A more in-depth look at the criminal cases involving Michigan State this school year can be found here.

Basketball goes to Final Four, Cedar Village burns couches in celebration

After Michigan State’s 68-67 win against Duke in the Elite Eight on March 31, fans celebrated in Cedar Village by burning a couch and setting other small fires. The crowd consisted of 600 to 800 fans. 

The last time MSU beat Duke was in 2005. 

Members of the crowd burned coats, pizza boxes and a couch. People danced and jumped close to the fire.

After a reported 12 fires were set after MSU’s win against Duke, Michigan State and the East Lansing Police Department warned that participating and attending “destructive gatherings” could result in consequences, like suspension or expulsion from the university in addition to criminal charges. 

Shortly after MSU’s 61-51 loss against Texas Tech in the Final Four on April 7, Cedar Village was heavily monitored by police. 

Large crowds of disappointed fans were formed. Some people threw bottles and cans. 

As the crowd headed to the middle of Grand River Avenue, one person picked up a “Road Closed” sign. That person and several others  were arrested that night. 

"Finding Our Voice: Sister Survivors Speak" exhibit opens at the MSU Museum

A committee composed of survivors of Nassar’s abuse, their parents, allies and members of the MSU Museum staff spent months curating the exhibit that will remain open until early 2020.

Outlining the exhibit is a timeline covering decades of abuse, institutional failings and forms of advocacy among MSU students, staff, faculty and others. The timeline, several pieces of artwork, signs of protest, teal ribbons and more urge to encourage conversations surrounding sexual assault and to “consider together strategies to promote institutional change and nurture cultures of safety, compassion, and healing.”

“When people see this, they’ll understand the magnitude of the situation and also the fact that it extends so far beyond the 505 girls," said Grace French, survivor and creator of the Army of Survivors. "There’s a huge cultural problem in East Lansing and at MSU, but also across the country and the world that needs to be addressed. That only happens when we’re having these conversations and we’re educating ourselves. That’s a huge first step.”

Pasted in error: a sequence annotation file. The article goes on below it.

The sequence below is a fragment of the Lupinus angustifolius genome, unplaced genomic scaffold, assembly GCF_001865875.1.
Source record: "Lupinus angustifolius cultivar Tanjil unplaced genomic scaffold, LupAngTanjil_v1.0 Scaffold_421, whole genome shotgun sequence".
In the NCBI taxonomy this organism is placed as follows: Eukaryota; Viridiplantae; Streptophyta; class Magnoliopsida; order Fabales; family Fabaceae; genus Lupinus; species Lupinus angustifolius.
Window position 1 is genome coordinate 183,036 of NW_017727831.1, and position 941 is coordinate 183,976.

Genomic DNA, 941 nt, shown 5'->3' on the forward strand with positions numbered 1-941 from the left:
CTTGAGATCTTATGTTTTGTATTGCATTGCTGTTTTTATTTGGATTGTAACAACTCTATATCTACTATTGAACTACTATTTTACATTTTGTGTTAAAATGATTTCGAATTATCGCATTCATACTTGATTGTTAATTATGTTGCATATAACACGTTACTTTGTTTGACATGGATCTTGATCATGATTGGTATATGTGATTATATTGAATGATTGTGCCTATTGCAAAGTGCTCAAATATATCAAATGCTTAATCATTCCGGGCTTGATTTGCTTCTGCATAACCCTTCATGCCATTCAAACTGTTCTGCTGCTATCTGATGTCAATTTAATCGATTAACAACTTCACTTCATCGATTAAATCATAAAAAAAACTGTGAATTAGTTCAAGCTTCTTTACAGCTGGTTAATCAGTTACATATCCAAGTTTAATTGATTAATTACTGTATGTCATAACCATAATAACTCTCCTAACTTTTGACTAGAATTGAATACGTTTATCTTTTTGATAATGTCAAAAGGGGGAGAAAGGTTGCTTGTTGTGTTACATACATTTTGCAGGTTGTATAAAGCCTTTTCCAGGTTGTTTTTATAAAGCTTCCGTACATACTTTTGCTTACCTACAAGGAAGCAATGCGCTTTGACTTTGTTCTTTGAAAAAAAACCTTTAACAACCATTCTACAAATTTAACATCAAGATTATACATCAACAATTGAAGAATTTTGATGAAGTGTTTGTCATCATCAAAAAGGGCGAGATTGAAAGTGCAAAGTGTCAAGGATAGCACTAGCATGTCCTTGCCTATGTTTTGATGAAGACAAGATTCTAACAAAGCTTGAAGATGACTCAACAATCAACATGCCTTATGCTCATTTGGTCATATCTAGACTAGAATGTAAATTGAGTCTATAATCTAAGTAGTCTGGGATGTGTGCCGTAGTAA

Last public update on presidential search

Michigan State sent out a final update on the presidential search to the university community Feb. 7. 

In the update, Trustees and co-chairs of the Presidential Search Committee Byrum and Melanie Foster said the committee has assembled a diverse pool of candidates for consideration.

According to the presidential search timeline, the committee has been collaborating with the Board of Trustees to review applications and conduct interviews with candidates since February. The interviews will be completed in May. 

It was decided in the fall that the presidential search would be closed to the public in order to “draw the strongest pool of candidates.”

Reclaim MSU, the James Madison College Student Senate, news outlets like the Lansing State Journal, activists on campus and other members of the community have expressed concern with this, and more than 400 people have signed a petition on Change.org calling for an open presidential search. 

“There is no empirical evidence that a closed search yields ‘better’ results, even in normal circumstances,” the petition reads. “The circumstances at MSU are far from normal. There will be no confidence in a search that omits open dialogue between the community and the top candidates.”

Byrum said she and Foster have tried to make the process as transparent as possible. 

The presidential search committee conducted more than 22 input sessions, compiled notes from these sessions and will use them to evaluate candidates. 

Once interviews are completed in May, the Board of Trustees will choose — and the committee will announce — who the university’s permanent president will be. Byrum said she hopes the chosen candidate will begin as MSU’s next president by June or the start of July. 

Udpa told The State News that the “one non-negotiable personal attribute” the next president should have is integrity. Before he or she is announced, Udpa said he wants to help in the transition. 

“I want to make his or her job as easy as possible because at the end of the day, we want that person to focus on things that are important,” he said. “That’s the goal.”